Help For Our Fine Feathered Friends

It’s that time of year again when endangered native Hawaiian seabirds make their first journey to the sea. Kaua’i Island Utility Cooperative is asking residents and visitors to not only be mindful of light usage through Dec. 15, but also to help any downed birds by bringing them to fire stations across the island, where Save Our Shearwaters team members will pick them up and rehabilitate them for re-release. The fledglings often are distracted by bright lights, confusing them with the moon, which naturally guides them to the ocean. They also are caught off-guard by power lines and other modern-day obstacles.

Please assist them by keeping a ventilated box and towel in your car and, if a downed bird is discovered, carefully cover its head, back and wings with the towel and gently place it in the container. Bring it to any of the following aid stations: Waimea, Hanapepe and Kalaheo fire stations (Westside); Koloa fire station (South Shore); Lihue, Kapaa and Kaiakea fire stations (East); Hanalei fire station (North Shore). Kaua’i Humane Society, Kilauea Medical Group and Hanalei Liquor Store also will take in birds …

I was reminded just how fragile Kaua’i’s native seabirds are and how much human activity has impacted their lives when I received the recent news about the decimation of a large colony of uau kani (wedge-tailed shear-waters) on the South Shore. In July and August, more than 80 seabirds (many actively breeding) were found slaughtered near their nesting areas – injuries indicate dogs and cats as the culprits. “It appears that the entire colony in this area has been severely depleted and it is likely that very few breeding birds now remain,” says Thomas Kaiakapu, Kaua’i wildlife manager for the state Department of Land and Natural Resources Division of Forestry and Wildlife.

People are reminded to keep their dogs on leashes and their cats indoors for the safety of the native species.

“While this large kill of shearwaters is particularly alarming, we unfortunately get reports of mass kills of this species every year on the island,” says Kaiakapu. “As these birds breed in dense colonies along the coast, they are particularly vulnerable to dogs that have been let off of their leashes or feral cat colonies located near the breeding areas.”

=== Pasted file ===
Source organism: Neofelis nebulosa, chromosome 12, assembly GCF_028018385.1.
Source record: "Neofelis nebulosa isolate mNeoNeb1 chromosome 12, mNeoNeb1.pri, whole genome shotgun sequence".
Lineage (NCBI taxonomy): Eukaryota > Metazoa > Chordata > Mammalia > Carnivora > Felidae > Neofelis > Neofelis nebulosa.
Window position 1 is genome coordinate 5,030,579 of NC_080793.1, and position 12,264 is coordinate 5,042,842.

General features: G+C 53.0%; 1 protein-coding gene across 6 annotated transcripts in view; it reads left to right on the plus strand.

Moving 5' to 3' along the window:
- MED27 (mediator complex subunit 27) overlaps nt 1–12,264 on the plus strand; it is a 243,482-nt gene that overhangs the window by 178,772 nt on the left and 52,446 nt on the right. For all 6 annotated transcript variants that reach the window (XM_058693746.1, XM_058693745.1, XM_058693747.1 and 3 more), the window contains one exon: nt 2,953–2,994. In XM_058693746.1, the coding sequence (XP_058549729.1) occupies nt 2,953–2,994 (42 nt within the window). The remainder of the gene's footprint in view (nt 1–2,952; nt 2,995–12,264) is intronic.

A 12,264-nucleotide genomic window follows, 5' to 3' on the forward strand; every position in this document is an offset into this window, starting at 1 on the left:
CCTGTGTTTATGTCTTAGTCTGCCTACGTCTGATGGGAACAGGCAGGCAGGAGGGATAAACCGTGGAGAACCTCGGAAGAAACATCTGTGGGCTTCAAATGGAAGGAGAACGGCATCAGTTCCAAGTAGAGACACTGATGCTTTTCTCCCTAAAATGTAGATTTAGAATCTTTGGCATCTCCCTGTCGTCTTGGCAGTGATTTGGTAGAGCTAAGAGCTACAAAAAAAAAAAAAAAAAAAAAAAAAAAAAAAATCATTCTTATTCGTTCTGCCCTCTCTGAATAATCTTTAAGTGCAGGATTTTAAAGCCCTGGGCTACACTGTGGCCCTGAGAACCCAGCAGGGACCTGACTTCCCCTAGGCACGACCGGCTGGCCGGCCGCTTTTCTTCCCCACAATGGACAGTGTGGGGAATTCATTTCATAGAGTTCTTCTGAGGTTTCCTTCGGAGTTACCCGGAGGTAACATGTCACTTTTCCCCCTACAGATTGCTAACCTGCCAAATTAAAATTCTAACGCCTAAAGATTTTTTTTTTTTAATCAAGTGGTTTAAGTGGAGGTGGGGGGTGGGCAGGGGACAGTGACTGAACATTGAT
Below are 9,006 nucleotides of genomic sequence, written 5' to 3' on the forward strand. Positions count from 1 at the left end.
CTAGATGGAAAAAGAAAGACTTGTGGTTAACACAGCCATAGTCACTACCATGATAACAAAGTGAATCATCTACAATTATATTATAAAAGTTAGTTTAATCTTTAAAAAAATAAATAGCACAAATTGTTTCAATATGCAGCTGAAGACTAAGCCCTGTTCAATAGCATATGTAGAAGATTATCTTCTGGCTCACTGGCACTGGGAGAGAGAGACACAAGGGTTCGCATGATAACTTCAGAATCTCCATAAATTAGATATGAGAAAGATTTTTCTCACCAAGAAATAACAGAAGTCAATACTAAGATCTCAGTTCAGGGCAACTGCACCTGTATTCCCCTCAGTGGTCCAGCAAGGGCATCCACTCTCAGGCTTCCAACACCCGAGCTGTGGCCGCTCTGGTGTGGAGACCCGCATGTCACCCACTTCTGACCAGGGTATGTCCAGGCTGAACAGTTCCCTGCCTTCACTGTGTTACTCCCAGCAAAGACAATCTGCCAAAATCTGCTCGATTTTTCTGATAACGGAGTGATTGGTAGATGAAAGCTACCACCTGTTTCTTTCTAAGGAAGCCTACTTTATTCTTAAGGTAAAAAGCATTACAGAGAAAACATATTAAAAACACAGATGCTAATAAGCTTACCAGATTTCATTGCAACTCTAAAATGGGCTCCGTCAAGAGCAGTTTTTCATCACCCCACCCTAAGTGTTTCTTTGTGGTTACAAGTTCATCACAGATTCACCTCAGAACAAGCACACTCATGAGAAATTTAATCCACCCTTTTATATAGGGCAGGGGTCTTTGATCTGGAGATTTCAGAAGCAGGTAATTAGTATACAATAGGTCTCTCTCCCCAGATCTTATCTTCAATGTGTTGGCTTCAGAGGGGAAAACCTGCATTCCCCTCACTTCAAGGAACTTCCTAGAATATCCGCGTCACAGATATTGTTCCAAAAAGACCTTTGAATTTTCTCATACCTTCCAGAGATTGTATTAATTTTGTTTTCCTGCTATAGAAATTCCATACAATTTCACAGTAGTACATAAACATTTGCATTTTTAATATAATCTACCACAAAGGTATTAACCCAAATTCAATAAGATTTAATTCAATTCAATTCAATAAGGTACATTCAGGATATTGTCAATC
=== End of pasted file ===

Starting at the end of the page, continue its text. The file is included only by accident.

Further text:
By the way, the shearwater photos here are provided courtesy of Mutual Publishing in Honolulu, which just released Douglas Pratt’s new book, A Pocket Guide to Hawaii’s Birds And Their Habitats. It is a definitive look at the birds of the 50th state, endemic and introduced …

Speaking of books, Pamela Varma Brown, author of Kaua’i Stories, is inviting people to talk story with Keala Kai and Dennis Chun, who will discuss their experiences aboard the Hokule’a Saturday from 10:30 a.m. to noon at the Kaua’i Museum courtyard. Chun is one of the island’s original crew members and is currently a professor of Hawaiian studies and culture at Kaua’i Community College.

“I first sailed Hoku in 1976. I was a young squirt, just a crew guy, whatever needed to be done,” he says.

Kai joined the Hokule’a crew in 2005, and the adventure inspired him to begin a career as a canoe sketch artist and to create his own clothing line.

For more information, call Brown at 651-3533 or email …

Author Rhaya Celestyne will sign copies of her new book, Going Nuts in Kaua’i. The story is a spiritually romantic fiction tale with a touch of humor. Join her Friday at Talk Story Bookstore in Hanapepe from 5:30 to 8 p.m., or Saturday from 8 to 9 p.m. at Blue House Booksellers in the Kapaa Dragon Building …

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